In the latter period, we often hear, perhaps too much, talking about spreads between the BTP and the German Bund . This has fueled some confusion in the definition of the term which, in the economic and financial sphere, is used in various applications. Among these we find, of course, that of financing.
But what is the loan spread?
Does it have the same meaning or significance as that between government bonds? Is it formally the same? We try, in this article, to answer all these questions by making some clarity on the subject.
Let’s start by saying that the spread between German BTPs and the Bund is the yield differential between Italian government bonds and German government bonds of the same maturity. Obviously, this calculation, which is defined in basis points, can be replicated on all government bonds, taking, however, as a reference only and always the German ones since, in the Eurozone, they are the most solid and guaranteed. To calculate it, therefore, it will be sufficient to find the difference between the yield offered by a ten-year BTP and the yield offered by a bund, which is also ten-year.
The spread on mortgages, on the other hand, is another matter entirely
The meaning of the word, of course, is however the same. Spread, in English, indicates a differential, a scissor, a fork. Comparing two things shows us that in one there is a sort of addition. All those who approached the complex world of mortgages and loans realized that the interest to be paid on the installment saw the presence of the interest rate (fixed, variable, variable with cap or mixed, whatever) plus a spread added by the bank or by the financial company that pays the sums.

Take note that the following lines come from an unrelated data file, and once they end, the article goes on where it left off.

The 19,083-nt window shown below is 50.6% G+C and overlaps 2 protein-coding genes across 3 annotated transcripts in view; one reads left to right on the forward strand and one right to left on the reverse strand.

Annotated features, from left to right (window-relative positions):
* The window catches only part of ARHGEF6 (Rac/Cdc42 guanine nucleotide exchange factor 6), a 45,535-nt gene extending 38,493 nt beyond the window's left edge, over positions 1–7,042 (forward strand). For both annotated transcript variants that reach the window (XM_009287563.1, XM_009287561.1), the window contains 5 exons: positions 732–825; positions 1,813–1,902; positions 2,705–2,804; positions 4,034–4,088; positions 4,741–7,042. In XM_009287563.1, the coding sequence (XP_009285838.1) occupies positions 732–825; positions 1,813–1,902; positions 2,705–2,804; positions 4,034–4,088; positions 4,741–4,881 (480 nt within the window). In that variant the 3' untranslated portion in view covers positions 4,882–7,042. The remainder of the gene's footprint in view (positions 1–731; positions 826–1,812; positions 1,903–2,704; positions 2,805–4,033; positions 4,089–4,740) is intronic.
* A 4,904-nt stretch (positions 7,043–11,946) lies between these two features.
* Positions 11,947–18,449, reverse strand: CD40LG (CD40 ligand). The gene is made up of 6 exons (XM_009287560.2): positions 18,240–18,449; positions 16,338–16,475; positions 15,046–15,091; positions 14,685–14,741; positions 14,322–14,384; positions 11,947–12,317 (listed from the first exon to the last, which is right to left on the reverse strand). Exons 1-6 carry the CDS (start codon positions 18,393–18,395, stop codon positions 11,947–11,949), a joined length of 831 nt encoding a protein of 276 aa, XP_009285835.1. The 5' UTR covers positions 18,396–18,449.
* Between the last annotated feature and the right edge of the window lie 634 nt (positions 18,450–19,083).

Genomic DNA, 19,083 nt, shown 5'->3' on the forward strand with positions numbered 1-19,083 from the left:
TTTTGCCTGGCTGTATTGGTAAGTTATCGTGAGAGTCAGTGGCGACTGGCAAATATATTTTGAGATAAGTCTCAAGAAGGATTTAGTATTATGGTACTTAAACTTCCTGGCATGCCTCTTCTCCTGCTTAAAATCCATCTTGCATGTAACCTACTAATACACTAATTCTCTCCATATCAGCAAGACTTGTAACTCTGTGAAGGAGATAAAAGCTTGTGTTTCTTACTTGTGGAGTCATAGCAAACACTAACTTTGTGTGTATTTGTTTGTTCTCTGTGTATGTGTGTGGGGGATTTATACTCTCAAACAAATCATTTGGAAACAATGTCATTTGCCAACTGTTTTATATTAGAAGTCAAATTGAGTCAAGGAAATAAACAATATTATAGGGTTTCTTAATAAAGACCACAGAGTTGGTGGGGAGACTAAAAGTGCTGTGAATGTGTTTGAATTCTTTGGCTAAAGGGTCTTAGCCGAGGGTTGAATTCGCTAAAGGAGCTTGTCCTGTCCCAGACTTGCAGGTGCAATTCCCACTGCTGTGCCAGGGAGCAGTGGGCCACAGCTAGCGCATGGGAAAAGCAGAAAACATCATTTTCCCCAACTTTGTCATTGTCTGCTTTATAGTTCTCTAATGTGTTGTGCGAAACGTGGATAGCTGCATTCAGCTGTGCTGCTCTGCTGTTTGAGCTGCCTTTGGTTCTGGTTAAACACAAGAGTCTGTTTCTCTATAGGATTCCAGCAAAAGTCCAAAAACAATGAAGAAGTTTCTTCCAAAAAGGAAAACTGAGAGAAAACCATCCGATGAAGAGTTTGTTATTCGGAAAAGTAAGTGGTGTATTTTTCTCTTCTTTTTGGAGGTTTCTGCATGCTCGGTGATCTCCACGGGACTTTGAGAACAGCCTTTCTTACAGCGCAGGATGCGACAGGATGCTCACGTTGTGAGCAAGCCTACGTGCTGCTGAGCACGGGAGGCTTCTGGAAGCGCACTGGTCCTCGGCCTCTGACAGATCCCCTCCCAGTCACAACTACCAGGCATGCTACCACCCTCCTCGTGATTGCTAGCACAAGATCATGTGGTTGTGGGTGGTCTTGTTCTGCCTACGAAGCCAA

And it is many times the spread that, in fact, leads us to say that the offer of a financial institution or a credit institution turns out to be cheaper than another. The spread, therefore, is the fixed fee that is due to the bank according to the signed contract.
The spread appears to be independent of what the purposes of the loan are
We therefore begin to conclude that, for the consumer, the most economically convenient mortgage is the one capable of guaranteeing the lowest spread applied by the bank. It is clear that this claim will be much easier to make at a time of increased competition between banks, not at a time of credit crunch like this.